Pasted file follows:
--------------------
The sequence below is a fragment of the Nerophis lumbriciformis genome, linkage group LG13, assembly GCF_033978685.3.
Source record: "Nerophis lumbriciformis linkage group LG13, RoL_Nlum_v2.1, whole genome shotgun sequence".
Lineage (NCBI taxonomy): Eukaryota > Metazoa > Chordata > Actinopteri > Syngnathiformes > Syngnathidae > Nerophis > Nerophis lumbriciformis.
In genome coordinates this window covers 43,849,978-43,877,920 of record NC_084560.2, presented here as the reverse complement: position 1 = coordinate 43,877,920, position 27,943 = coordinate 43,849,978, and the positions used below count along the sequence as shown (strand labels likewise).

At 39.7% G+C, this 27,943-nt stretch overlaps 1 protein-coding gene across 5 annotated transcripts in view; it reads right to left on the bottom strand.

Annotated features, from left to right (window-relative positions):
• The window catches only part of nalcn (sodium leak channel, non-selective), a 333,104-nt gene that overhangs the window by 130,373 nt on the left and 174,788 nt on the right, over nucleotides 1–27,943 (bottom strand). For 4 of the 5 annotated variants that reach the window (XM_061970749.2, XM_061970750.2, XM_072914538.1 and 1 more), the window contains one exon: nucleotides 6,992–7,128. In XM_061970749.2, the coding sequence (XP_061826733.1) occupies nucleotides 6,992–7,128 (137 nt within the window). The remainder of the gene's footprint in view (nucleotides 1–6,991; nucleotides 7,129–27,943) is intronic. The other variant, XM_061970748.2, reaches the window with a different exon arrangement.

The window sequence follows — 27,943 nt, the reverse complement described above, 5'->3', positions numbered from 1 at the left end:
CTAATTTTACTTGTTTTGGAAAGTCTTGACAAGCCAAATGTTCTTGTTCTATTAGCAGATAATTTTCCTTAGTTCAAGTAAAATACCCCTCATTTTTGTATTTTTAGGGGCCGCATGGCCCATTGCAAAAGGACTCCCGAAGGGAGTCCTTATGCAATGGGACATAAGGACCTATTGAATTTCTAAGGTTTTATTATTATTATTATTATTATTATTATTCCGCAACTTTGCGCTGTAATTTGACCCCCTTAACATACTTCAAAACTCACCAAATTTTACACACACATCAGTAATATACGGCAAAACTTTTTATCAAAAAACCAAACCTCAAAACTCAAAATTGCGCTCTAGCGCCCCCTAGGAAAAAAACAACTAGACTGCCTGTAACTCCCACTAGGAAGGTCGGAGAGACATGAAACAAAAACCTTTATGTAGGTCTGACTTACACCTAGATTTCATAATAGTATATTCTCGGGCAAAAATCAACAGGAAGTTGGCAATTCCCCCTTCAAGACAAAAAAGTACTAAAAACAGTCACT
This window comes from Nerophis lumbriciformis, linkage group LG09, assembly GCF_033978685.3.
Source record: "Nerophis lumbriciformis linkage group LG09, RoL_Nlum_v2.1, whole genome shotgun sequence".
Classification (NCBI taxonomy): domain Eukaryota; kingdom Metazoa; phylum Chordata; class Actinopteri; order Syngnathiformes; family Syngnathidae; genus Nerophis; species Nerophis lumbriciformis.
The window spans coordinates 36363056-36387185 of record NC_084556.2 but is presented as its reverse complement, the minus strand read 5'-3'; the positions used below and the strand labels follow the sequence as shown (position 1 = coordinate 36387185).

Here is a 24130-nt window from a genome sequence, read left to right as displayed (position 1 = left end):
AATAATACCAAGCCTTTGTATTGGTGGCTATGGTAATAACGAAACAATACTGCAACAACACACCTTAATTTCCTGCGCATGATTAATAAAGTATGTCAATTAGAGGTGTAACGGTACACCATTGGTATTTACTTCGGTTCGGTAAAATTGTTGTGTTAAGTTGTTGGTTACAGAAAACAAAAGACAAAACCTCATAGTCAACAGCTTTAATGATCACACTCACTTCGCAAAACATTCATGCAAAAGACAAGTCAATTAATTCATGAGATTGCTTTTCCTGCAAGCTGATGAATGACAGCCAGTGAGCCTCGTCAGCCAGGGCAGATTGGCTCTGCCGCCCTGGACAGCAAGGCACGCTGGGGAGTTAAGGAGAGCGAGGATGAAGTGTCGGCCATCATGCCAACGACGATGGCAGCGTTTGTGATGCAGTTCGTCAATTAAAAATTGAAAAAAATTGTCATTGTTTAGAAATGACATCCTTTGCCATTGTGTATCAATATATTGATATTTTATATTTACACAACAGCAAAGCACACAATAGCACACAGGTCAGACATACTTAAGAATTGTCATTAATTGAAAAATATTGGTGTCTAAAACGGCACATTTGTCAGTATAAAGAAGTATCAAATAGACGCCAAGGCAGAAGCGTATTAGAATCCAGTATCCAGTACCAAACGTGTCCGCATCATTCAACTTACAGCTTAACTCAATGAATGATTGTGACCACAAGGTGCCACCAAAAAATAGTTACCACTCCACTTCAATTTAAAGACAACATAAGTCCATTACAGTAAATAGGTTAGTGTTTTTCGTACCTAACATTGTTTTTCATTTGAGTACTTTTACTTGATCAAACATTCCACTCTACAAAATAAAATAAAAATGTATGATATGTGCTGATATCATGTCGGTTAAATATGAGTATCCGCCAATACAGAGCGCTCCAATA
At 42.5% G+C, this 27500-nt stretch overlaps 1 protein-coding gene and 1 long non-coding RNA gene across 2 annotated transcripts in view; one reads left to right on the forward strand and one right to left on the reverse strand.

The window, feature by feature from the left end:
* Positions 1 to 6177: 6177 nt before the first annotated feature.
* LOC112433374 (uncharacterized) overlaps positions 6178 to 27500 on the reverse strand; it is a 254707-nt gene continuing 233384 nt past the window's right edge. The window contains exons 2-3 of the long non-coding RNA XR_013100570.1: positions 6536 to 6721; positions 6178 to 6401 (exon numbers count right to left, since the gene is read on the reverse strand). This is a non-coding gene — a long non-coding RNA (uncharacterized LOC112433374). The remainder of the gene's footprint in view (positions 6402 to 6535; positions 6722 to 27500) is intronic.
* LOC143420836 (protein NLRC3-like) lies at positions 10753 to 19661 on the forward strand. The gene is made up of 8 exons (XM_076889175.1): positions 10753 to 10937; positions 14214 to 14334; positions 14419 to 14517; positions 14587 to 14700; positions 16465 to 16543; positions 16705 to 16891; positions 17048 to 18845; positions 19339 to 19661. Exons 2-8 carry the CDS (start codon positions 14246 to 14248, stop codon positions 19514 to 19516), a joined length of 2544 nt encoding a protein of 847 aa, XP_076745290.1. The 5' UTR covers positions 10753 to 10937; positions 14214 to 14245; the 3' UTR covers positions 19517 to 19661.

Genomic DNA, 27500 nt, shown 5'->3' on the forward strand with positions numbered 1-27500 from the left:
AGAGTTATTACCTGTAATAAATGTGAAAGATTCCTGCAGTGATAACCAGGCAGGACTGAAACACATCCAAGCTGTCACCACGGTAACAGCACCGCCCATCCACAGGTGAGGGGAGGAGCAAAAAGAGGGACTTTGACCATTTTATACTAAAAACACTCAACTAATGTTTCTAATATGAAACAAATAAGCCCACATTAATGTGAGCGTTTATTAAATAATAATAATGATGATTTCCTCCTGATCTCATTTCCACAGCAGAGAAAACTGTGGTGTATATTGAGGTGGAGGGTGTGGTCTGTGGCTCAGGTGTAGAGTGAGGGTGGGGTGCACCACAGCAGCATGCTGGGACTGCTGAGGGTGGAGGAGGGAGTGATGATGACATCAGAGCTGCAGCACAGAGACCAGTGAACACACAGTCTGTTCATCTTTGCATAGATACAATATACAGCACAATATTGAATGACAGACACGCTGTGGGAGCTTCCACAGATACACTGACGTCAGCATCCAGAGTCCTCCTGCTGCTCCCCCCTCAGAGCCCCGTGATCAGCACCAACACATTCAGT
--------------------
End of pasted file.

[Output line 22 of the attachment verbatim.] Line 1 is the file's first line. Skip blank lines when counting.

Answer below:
AGAGTTATTACCTGTAATAAATGTGAAAGATTCCTGCAGTGATAACCAGGCAGGACTGAAACACATCCAAGCTGTCACCACGGTAACAGCACCGCCCATCCACAGGTGAGGGGAGGAGCAAAAAGAGGGACTTTGACCATTTTATACTAAAAACACTCAACTAATGTTTCTAATATGAAACAAATAAGCCCACATTAATGTGAGCGTTTATTAAATAATAATAATGATGATTTCCTCCTGATCTCATTTCCACAGCAGAGAAAACTGTGGTGTATATTGAGGTGGAGGGTGTGGTCTGTGGCTCAGGTGTAGAGTGAGGGTGGGGTGCACCACAGCAGCATGCTGGGACTGCTGAGGGTGGAGGAGGGAGTGATGATGACATCAGAGCTGCAGCACAGAGACCAGTGAACACACAGTCTGTTCATCTTTGCATAGATACAATATACAGCACAATATTGAATGACAGACACGCTGTGGGAGCTTCCACAGATACACTGACGTCAGCATCCAGAGTCCTCCTGCTGCTCCCCCCTCAGAGCCCCGTGATCAGCACCAACACATTCAGT